WASHINGTON (Reuters) - President Barack Obama will outline plans on Tuesday to send 30,000 more U.S. troops to Afghanistan by next summer to speed the battle against the Taliban and will vow to start bringing some home in 19 months.
The accelerated timetable Obama will unveil in a high-stakes speech surprised some Pentagon planners who expected a 12- to 18-month period for deploying forces to bolster the 68,000 U.S. troops already in the war zone.
Obama was to speak at 8 p.m. EST at the U.S. Military Academy in West Point, New York, with the challenge of convincing war-weary Americans and leaders of his own Democratic Party of the need to step up the fight in the eight-year-old war launched after the September 11 attacks.
The troop increase, intended to provide a quick and powerful counterpunch to Taliban gains on the ground, will likely cost the cash-strapped U.S. Treasury an estimated $30 billion to $40 billion more per year.
Major U.S. troop movements are not expected before January and all 30,000 should be in place by the end of August, defense officials said. Obama expects NATO to announce a troop increase of its own on Friday.
Senior Obama administration officials said the president’s decision to start bringing the troops home by July 2011 represents a faster exit timetable than any of the options presented to him during a three-month review of Afghan policy.
Under that timeframe, the soldiers would begin returning home before Obama’s expected re-election bid in 2012.
“The strategy that he outlines will accelerate handing over security responsibility to Afghan forces and thus allow the United States to begin to transfer our forces out of Afghanistan beginning in July of 2011,” an official said.
Obama will not set a specific pullout date, a move likely to disappoint some Democrats who have been calling for a specific withdrawal date. One official said an ultimate withdrawal “will be determined by conditions on the ground.”
Obama is taking a political gamble by deepening U.S. involvement in the war.
He came to office vowing a greater focus on Afghanistan but, during the three-month debate over a new policy, Obama faced pressure from some top advisers to avoid putting more U.S. lives and money on the line when the government in Kabul is widely seen as corrupt and inept.
But Republicans and many national security experts argued that a withdrawal could ultimately weaken U.S. national security if al Qaeda again gained a foothold in the country.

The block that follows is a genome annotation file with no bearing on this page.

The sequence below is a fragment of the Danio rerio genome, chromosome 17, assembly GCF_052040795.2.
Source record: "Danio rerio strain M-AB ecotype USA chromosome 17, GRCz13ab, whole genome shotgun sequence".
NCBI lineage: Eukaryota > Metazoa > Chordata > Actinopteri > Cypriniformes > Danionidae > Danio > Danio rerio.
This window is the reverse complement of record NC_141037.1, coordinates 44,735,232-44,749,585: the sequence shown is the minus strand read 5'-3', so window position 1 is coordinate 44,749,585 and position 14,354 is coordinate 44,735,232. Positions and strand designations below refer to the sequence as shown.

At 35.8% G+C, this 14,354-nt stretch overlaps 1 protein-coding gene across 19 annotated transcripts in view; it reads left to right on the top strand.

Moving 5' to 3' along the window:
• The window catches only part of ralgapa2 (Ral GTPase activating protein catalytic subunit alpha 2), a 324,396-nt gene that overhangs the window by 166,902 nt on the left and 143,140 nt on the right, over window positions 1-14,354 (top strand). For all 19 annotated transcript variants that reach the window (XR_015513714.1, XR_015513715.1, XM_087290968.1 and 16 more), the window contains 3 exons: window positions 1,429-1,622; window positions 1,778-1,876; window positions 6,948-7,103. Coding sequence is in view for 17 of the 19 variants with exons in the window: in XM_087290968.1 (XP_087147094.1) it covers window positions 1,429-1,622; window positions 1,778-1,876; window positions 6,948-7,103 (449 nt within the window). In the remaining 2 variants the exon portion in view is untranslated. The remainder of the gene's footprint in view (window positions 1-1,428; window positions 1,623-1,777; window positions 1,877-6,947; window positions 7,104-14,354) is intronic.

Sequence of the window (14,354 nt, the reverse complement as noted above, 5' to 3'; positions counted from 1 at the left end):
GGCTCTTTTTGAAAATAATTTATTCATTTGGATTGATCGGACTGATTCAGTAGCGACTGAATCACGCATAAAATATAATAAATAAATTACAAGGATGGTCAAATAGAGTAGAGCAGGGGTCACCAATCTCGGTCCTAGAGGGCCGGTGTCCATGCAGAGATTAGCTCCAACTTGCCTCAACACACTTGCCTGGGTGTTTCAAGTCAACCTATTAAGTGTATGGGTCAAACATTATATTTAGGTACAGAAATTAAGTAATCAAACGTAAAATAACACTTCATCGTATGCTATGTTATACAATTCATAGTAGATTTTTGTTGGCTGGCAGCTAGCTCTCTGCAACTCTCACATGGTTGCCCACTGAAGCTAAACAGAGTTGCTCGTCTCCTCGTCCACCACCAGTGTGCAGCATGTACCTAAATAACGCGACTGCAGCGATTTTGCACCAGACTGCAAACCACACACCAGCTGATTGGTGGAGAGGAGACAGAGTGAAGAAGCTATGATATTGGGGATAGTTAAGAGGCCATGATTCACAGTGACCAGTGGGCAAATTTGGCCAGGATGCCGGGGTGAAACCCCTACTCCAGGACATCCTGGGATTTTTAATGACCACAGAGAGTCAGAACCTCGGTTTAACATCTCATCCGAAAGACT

Obama raised the pressure on Afghan President Hamid Karzai in a videoconference on Monday night.
He told Karzai that U.S. and international efforts in Afghanistan were not open-ended and “must be evaluated toward measurable and achievable goals within the next 18 to 24 months,” the White House said.
Obama also spoke to Pakistani President Ali Asif Zardari, promising him U.S. help against extremists.
Democratic Representative Dennis Kucinich said Obama needed to focus on the economy rather than Afghanistan.
“An escalation of the war in Afghanistan at a time of such economic dislocation and hardship raises questions about America’s priorities and whether or not we are losing our way as we attempt to stride aside the globe as some Colossus,” Kucinich said.
The senior Obama officials, speaking on condition of anonymity, discounted criticism that setting a timeframe for the withdrawal of U.S. forces might prompt Taliban fighters to lie low until U.S. troops leave.
“If the Taliban thinks they can wait us out, I think that they are misjudging the president’s approach,” one official said.
The goal of the troop surge is to prevent the Taliban insurgents from returning to power in Afghanistan, protect key population centers, and stop any effort by al Qaeda elements to return to a safe haven there.
A primary mission of the deployment will be to train Afghan forces to take control of the country’s security. To that end, officials said Obama has directed that all U.S. combat forces partner with Afghan security forces for training purposes.
Obama is also expected to stress the need for neighboring Pakistan to do more to fight militants who have crossed into Afghanistan. The administration has said getting the policy right in Islamabad is just as important as in Kabul.
Additional reporting by Adam Entous, Phil Stewart, Ross Colvin, Susan Cornwell, Jeff Mason and Matt Spetalnick; Writing by Steve Holland; Editing by John O'Callaghan